When NASA decommissioned the GOES-12 on August 16th, the weather satellite had been locked in geostationary orbit around Earth for a little over 12 years, snapping regular photos of the western hemisphere. Here now are a decade's worth of captured images, compressed into a three-minute stop motion masterpiece.

Via NOAA:

From April 2003 ‚ÄĒ May 2010, GOES-12 served as GOES East, providing "eye in the sky" monitoring for such memorable events as the 2005 Atlantic hurricane season and the series of blizzards during the winter of 2009-2010. After suffering thruster control issues, GOES-12 was taken out of normal service and moved to provide greater coverage of the Southern Hemisphere as the first-ever GOES South. During that time it provided enhanced severe weather monitoring for South America.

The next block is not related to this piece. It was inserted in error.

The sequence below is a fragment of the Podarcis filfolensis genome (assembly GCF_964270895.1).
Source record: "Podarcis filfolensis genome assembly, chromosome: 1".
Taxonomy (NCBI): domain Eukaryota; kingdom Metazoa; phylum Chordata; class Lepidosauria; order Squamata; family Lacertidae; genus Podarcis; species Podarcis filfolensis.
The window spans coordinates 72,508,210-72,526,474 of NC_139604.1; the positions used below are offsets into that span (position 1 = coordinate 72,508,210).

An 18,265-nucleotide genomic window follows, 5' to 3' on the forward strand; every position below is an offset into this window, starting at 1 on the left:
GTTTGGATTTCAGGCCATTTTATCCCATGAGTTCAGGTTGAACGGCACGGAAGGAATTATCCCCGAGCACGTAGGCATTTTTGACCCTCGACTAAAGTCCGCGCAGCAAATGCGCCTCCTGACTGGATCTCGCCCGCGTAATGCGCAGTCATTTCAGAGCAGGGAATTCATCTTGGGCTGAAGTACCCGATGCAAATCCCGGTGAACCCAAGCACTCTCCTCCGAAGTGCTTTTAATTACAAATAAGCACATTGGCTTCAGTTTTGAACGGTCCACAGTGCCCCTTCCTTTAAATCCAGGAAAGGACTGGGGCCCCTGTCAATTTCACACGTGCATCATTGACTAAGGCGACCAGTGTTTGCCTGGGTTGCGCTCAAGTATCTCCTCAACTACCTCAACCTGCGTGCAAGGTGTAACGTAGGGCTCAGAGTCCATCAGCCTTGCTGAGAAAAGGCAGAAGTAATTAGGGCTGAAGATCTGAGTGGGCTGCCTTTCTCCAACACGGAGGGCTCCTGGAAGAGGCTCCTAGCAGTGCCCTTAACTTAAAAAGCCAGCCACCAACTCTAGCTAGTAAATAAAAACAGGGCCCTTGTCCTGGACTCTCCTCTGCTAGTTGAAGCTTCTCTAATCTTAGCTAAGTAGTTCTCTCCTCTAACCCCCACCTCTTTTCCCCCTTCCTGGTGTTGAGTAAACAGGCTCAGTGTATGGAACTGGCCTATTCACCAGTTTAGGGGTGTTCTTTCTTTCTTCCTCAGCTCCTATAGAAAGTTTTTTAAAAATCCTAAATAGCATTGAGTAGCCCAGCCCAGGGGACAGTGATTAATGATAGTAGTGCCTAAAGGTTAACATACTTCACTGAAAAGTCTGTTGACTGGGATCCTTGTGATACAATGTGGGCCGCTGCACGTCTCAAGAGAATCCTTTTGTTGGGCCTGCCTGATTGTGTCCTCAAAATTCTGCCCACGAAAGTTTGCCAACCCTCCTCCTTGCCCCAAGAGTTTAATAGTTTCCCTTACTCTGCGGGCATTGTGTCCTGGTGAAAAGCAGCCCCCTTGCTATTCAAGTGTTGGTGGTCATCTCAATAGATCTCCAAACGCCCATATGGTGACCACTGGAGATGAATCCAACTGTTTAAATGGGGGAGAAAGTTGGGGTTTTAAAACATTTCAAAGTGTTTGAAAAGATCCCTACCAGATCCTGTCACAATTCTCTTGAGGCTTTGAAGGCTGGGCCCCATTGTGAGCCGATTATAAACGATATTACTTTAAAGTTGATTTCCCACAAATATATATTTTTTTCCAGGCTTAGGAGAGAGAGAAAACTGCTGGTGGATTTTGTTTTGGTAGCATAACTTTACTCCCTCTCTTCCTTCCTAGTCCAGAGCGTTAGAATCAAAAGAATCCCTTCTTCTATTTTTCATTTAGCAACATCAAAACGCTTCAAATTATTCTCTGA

This animation shows one image from each day of the satellite's life ‚ÄĒ a total of 3,641 full disk visible images.

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Hurricanes, in particular, stand out. Katrina pops up around 45 seconds in, and Sandy makes an appearance at about 2:49. Pretty slick. We recommend pairing this timelapse with this looping animation of the breathing Earth, and this world map of hurricanes documented since 1851 ‚Äď both created by datavisualization guru John Nelson.

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[NOAA Visualizations via FYFD]